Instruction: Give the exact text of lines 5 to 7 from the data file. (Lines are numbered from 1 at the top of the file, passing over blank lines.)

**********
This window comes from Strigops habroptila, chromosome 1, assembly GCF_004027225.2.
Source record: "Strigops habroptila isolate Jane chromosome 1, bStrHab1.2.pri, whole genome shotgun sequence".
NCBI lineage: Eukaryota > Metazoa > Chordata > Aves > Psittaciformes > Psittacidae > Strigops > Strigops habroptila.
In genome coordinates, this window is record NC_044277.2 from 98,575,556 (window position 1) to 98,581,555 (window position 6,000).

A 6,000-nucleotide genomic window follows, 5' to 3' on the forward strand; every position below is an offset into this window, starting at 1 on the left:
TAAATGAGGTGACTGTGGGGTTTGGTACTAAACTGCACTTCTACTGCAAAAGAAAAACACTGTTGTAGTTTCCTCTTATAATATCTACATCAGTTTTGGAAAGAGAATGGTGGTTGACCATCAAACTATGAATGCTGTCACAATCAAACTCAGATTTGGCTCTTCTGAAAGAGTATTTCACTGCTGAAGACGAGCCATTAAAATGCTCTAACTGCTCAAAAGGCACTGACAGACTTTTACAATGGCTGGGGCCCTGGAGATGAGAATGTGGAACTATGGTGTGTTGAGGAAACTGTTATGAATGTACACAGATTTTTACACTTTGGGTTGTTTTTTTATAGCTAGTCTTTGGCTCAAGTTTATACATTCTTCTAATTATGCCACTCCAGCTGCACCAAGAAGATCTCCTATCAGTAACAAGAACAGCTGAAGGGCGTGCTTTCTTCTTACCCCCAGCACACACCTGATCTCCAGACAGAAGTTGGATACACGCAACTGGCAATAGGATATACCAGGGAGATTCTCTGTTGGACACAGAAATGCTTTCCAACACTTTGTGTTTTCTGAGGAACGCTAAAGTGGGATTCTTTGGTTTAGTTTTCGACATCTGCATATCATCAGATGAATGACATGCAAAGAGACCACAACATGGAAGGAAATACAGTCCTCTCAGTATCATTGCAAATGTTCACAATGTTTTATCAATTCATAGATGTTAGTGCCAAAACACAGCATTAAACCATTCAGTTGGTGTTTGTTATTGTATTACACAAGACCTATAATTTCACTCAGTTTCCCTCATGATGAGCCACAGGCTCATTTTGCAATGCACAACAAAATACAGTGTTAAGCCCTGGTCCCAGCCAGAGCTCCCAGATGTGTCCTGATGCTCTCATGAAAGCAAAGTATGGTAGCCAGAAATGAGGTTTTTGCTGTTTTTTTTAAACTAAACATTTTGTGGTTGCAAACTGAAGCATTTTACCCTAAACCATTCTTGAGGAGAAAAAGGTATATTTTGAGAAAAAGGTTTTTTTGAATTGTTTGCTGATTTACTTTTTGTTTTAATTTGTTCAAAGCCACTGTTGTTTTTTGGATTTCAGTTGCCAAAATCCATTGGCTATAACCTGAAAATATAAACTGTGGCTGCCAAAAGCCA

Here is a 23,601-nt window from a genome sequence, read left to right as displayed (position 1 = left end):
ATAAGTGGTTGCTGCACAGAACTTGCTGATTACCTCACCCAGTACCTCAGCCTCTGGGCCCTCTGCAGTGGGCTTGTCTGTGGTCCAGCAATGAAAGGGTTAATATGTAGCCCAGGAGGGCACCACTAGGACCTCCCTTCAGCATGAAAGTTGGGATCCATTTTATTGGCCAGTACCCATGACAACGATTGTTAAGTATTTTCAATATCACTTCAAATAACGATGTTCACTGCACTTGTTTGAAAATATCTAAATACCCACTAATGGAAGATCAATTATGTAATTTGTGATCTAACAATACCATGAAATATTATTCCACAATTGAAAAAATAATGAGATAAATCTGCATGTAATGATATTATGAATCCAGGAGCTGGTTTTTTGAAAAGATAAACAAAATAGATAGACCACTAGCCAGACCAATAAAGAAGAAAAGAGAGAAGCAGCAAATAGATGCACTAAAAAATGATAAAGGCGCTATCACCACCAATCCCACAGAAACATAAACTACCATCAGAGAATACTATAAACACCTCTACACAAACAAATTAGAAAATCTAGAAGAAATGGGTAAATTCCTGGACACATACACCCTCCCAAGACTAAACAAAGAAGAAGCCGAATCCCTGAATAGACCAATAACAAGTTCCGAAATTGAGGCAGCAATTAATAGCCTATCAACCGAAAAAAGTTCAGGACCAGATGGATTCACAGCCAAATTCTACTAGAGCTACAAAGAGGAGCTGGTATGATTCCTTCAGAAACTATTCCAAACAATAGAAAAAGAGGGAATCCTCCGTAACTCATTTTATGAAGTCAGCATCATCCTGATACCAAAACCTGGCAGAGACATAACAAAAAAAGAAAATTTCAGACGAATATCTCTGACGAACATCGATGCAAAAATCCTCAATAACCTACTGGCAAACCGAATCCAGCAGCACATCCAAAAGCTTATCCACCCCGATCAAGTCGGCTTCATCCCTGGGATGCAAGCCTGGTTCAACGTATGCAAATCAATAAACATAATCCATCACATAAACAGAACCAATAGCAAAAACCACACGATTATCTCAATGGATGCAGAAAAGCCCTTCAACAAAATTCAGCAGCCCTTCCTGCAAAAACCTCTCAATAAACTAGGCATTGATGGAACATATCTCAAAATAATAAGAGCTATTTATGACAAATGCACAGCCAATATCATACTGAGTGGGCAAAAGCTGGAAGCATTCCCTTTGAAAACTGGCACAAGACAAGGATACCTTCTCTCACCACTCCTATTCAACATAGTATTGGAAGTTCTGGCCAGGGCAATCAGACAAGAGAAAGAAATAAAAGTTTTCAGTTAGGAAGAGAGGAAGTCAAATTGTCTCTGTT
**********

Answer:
A 6,000-nucleotide genomic window follows, 5' to 3' on the forward strand; every position below is an offset into this window, starting at 1 on the left:
TAAATGAGGTGACTGTGGGGTTTGGTACTAAACTGCACTTCTACTGCAAAAGAAAAACACTGTTGTAGTTTCCTCTTATAATATCTACATCAGTTTTGGAAAGAGAATGGTGGTTGACCATCAAACTATGAATGCTGTCACAATCAAACTCAGATTTGGCTCTTCTGAAAGAGTATTTCACTGCTGAAGACGAGCCATTAAAATGCTCTAACTGCTCAAAAGGCACTGACAGACTTTTACAATGGCTGGGGCCCTGGAGATGAGAATGTGGAACTATGGTGTGTTGAGGAAACTGTTATGAATGTACACAGATTTTTACACTTTGGGTTGTTTTTTTATAGCTAGTCTTTGGCTCAAGTTTATACATTCTTCTAATTATGCCACTCCAGCTGCACCAAGAAGATCTCCTATCAGTAACAAGAACAGCTGAAGGGCGTGCTTTCTTCTTACCCCCAGCACACACCTGATCTCCAGACAGAAGTTGGATACACGCAACTGGCAATAGGATATACCAGGGAGATTCTCTGTTGGACACAGAAATGCTTTCCAACACTTTGTGTTTTCTGAGGAACGCTAAAGTGGGATTCTTTGGTTTAGTTTTCGACATCTGCATATCATCAGATGAATGACATGCAAAGAGACCACAACATGGAAGGAAATACAGTCCTCTCAGTATCATTGCAAATGTTCACAATGTTTTATCAATTCATAGATGTTAGTGCCAAAACACAGCATTAAACCATTCAGTTGGTGTTTGTTATTGTATTACACAAGACCTATAATTTCACTCAGTTTCCCTCATGATGAGCCACAGGCTCATTTTGCAATGCACAACAAAATACAGTGTTAAGCCCTGGTCCCAGCCAGAGCTCCCAGATGTGTCCTGATGCTCTCATGAAAGCAAAGTATGGTAGCCAGAAATGAGGTTTTTGCTGTTTTTTTTAAACTAAACATTTTGTGGTTGCAAACTGAAGCATTTTACCCTAAACCATTCTTGAGGAGAAAAAGGTATATTTTGAGAAAAAGGTTTTTTTGAATTGTTTGCTGATTTACTTTTTGTTTTAATTTGTTCAAAGCCACTGTTGTTTTTTGGATTTCAGTTGCCAAAATCCATTGGCTATAACCTGAAAATATAAACTGTGGCTGCCAAAAGCCA

Here is a 23,601-nt window from a genome sequence, read left to right as displayed (position 1 = left end):